Adapting in a rapidly changing industry
May 1, 2020

Alex Boyd

Two of PSC’s core values are to invest in the future and foster bright ideas.  One of the ways we embody these values is by interacting with students interested in joining our industry.  That’s why I was delighted to accept an invitation recently to address a group from Washington State University.

Before the COVID-19 confinement in March, I gave the keynote address at the 15th International Conference on Developments in Power System Protection in Liverpool. Since then, our conference participation – and basically everything else we’ve been working on – has become 100 percent virtual.

So, earlier this week, I put on my best slippers and presented in an online seminar hosted by Washington State University’s Energy Systems Innovation Center (ESIC). I spoke with a group of mostly WSU Ph.D. students and a few other folks from the electric utility industry and academia. Below are a few key points of my presentation titled, “Balancing Industry Mission with Innovation and Change.”

It’s not just about natural selection
There’s a famous quote by Charles Darwin, “It’s not the strongest of the species that survives, nor the most intelligent. It’s the one that is most adaptable to change.” This concept has proven to apply not only to a species but to organizations and beyond. Our industry is at a point in its evolution where we need to embrace change at a faster rate to ensure we continue to deliver on our shared mission to provide reliable, affordable, and safe electricity to our communities and the world.

We have a history of innovation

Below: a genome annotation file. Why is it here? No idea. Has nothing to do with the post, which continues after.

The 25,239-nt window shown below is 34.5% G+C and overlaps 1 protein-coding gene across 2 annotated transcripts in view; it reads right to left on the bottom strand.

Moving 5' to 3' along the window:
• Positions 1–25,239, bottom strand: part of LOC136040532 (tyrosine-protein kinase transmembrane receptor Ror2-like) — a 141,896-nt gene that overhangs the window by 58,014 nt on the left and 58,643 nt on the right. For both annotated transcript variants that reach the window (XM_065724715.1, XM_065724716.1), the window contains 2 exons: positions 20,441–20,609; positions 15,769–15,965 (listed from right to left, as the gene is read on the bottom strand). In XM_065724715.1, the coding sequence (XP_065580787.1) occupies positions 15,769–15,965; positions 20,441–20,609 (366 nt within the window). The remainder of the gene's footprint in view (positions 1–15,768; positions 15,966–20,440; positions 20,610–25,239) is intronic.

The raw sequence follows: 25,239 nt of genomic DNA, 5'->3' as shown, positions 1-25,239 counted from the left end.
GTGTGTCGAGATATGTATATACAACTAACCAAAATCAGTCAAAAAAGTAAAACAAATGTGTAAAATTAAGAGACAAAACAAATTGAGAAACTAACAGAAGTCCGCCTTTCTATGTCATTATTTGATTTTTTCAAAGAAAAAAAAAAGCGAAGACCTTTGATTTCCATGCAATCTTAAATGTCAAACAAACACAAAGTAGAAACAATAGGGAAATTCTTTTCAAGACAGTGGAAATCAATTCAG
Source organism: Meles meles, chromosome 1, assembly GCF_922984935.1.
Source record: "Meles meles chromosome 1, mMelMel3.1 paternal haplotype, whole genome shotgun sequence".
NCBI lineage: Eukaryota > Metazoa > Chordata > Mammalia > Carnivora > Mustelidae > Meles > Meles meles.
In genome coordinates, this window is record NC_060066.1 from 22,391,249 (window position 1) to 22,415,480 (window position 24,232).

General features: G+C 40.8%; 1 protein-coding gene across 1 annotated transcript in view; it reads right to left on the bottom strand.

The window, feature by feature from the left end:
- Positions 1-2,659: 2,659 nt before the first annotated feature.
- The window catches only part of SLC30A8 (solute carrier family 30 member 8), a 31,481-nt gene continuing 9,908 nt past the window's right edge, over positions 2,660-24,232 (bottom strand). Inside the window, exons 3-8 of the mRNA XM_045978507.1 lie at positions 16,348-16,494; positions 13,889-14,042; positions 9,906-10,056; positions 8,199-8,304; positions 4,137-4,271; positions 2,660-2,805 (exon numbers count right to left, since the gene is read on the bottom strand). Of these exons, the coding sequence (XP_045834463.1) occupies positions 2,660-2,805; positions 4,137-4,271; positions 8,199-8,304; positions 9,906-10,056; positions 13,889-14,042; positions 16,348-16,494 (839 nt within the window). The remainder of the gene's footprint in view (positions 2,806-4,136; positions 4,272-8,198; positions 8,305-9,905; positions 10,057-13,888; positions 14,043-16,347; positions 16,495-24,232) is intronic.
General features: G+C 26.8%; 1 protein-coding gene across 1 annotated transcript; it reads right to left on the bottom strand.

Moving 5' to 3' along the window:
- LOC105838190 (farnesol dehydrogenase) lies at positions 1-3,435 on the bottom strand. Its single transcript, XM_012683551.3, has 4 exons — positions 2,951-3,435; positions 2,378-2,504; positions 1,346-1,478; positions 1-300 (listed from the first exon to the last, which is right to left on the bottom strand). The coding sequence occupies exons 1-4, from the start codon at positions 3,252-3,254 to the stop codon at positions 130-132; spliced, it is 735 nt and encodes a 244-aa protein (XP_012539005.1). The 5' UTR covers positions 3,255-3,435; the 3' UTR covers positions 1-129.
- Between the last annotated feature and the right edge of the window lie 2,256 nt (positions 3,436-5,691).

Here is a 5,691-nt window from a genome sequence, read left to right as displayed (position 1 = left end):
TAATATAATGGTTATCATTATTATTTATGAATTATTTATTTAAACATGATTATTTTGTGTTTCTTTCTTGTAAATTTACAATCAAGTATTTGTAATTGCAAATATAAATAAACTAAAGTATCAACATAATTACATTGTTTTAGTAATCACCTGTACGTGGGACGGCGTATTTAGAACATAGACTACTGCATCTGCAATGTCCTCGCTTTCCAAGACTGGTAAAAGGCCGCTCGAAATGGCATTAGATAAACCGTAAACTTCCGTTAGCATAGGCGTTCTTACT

Our industry is seen by some as being slow. Some have even called it the ‘industry of no.’ This perception has evolved because keeping mission-critical networks running efficiently, affordably, and safely is no small feat and risk must be managed appropriately. Even so, there is a lot of innovation happening in our industry as we find ways to change faster, reduce risk, and keep the lights continuously on. Some of that innovation is already being integrated into our networks, like AMR, ADMS, and HVDC. And some are emerging like Hydrogen as a form of storage and a way to address EV range anxiety. Additionally, there is innovation happening in utilities’ business models and within regulation reform as they also adapt to a changing environment.

Trends offer foresight
Because our industry is changing faster than ever before, effective foresight is harder to come by. By keeping up with our industry and technology trends, we can use foresight to take advantage of opportunities and avoid potential problems. In this presentation, one of the examples I offered was EV integration as an innovation that is becoming a trend. EVs bring opportunity to our electricity system in the form of more flexibility from highly dispersed generation. They bring challenges as well, but acknowledging the trend – anticipating change – gives us increased control in shaping the future.

Global view with a forward focus
We are often focused on what’s right in front of us and it can be eye-opening to look beyond to the bigger picture. In that spirit, I offered a more macro example of what the World Energy Council calls the “Energy Trilemma.” The WEC has defined energy sustainability based on three core dimensions: energy security, energy equity, and environmental sustainability of energy systems. I like this tool because it supports a collaborative, global conversation about how we all contribute to energy sustainability. The WEC’s Energy Trilemma also confirmed for me that PSC’s vision, mission, and values are very much in line with the core characteristics of energy sustainability.

In closing my presentation with this WSU audience, I shared a bit of my own journey and made a plug for consideration of a business career path for engineers. Especially now in this time of rapid change, our industry needs more leaders who not only understand what their business does but also how their business works. Looking ahead, electricity is going to have an even more significant impact on our society making the work we all do even more important.

Please feel free to reach out to us if you’d like to continue this conversation.

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